In G.C.M. 39309 (May 31, 1984), however, the Internal Revenue Service adhered to its position that call premiums on bonds should be treated as capital gain, stating that "one possible explanation" for the divergent treatment of call premiums and mortgage prepayment charges is that section 804(b) should, as "the more specific section," control treatment of the latter.
As discussed below, we hold that the flush language of sec. 804(b) and sec. 1232 may be read consistently so as to treat the prepayment premiums as capital gain.
In expanding the definition of life insurance company investment income to include amounts such as mortgage prepayment penalties, Congress specifically noted, in legislative history as well as in the statute itself, that capital gain items would be excluded from such amounts:
Subsection (b)(1) includes in the definition of "gross investment income" the gross amount of any income, received or accrued, during the taxable year, from interest, dividends, rents, and royalties. It is made clear that income includes the gross amount received in conjunction with the making of any lease, mortgage, or other instrument or agreement from which the life insurance company will derive interest, rents, or royalties, and the alteration or termination of any such lease, etc. Examples of such amounts would be a penalty for early payment of a mortgage and a bonus for entering into a lease. Any amount received in conjunction with an agreement which would be deemed a capital gain under other provisions of the Internal Revenue Code will not be included in gross investment income. [H. Rept. 1098, 84th Cong., 1st Sess. (1955), 1956-1 C.B. 954, 961; emphasis supplied. 24 ]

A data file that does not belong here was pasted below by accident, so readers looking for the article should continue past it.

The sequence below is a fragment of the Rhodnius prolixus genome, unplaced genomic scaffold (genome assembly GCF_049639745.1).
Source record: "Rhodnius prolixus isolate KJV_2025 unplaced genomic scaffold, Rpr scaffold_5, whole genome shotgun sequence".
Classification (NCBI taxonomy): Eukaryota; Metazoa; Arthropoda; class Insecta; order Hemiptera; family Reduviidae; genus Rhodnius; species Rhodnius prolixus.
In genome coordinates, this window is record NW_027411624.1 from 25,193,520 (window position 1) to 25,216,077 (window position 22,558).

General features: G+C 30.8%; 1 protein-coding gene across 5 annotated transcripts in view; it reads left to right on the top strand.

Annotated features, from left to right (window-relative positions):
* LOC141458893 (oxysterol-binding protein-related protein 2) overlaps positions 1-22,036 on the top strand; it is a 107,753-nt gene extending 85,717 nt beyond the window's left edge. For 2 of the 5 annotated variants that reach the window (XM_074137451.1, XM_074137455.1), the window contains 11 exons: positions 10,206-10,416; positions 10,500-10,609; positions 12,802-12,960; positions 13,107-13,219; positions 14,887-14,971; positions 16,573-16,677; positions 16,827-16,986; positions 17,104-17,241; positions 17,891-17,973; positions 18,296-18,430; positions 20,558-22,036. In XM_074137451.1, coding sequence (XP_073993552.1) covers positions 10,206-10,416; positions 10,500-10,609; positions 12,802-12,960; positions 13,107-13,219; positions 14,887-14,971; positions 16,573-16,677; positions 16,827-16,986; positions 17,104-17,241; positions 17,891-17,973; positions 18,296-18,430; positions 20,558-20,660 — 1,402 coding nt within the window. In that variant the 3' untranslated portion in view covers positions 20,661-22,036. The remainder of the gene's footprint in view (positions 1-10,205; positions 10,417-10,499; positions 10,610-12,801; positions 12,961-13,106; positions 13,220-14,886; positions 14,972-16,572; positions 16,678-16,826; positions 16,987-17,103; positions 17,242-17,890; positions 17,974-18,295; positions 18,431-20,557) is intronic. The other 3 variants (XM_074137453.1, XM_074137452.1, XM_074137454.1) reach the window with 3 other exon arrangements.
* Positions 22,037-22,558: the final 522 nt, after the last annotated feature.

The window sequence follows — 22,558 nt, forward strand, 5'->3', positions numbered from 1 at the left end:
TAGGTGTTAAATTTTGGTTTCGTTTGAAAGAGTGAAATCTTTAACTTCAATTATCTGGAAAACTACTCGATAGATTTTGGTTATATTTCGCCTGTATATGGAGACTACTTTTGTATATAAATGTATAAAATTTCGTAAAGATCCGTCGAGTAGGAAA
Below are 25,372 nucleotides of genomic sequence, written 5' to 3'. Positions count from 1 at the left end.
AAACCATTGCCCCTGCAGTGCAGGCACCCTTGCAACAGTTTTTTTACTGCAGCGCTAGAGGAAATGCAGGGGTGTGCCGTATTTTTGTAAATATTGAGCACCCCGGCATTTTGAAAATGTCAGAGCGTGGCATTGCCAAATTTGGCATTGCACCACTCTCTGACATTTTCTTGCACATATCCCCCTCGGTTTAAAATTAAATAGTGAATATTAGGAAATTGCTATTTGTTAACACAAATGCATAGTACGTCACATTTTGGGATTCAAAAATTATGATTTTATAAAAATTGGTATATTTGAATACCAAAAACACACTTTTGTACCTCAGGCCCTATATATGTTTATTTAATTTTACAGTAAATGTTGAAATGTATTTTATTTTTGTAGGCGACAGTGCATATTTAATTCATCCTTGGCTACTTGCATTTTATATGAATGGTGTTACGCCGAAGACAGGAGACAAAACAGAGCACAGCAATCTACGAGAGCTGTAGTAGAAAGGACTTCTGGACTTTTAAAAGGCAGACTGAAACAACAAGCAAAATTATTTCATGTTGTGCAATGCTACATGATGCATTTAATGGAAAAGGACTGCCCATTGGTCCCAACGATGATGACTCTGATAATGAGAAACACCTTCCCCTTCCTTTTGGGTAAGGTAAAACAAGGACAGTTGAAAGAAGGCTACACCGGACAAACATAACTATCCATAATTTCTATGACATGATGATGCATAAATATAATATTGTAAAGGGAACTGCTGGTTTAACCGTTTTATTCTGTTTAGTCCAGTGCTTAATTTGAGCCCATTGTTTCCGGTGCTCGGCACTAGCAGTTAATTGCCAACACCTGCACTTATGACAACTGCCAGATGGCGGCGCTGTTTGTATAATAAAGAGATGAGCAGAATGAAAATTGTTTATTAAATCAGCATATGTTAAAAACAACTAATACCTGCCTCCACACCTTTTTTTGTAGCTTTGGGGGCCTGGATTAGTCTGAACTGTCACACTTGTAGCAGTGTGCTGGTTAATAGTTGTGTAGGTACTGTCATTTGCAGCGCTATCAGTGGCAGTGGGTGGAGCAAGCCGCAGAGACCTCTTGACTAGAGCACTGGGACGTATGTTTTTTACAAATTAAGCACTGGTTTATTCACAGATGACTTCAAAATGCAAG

24 Prior to the Life Insurance Company Income Tax Act of 1959, 73 Stat. 112 (the provisions of which apply in the instant case), life insurance companies only were taxed on their investment income. The legislative history of the 1959 legislation states that the definition of gross investment income in sec. 804(b) was "in substance the same" as under prior law, "except for the addition (for taxable years beginning after December 31, 1958) of the amount (if any) by which the net short-term capital gain exceeds the net long-term capital loss." H. Rept. 34, 86th Cong., 1st Sess. (1959), 1959-2 C.B. 736, 752. Accordingly, the legislative history of the 1955 act's amendment of the definition of gross investment income is relevant in construing the meaning of sec. 804(b), as applicable in the instant case.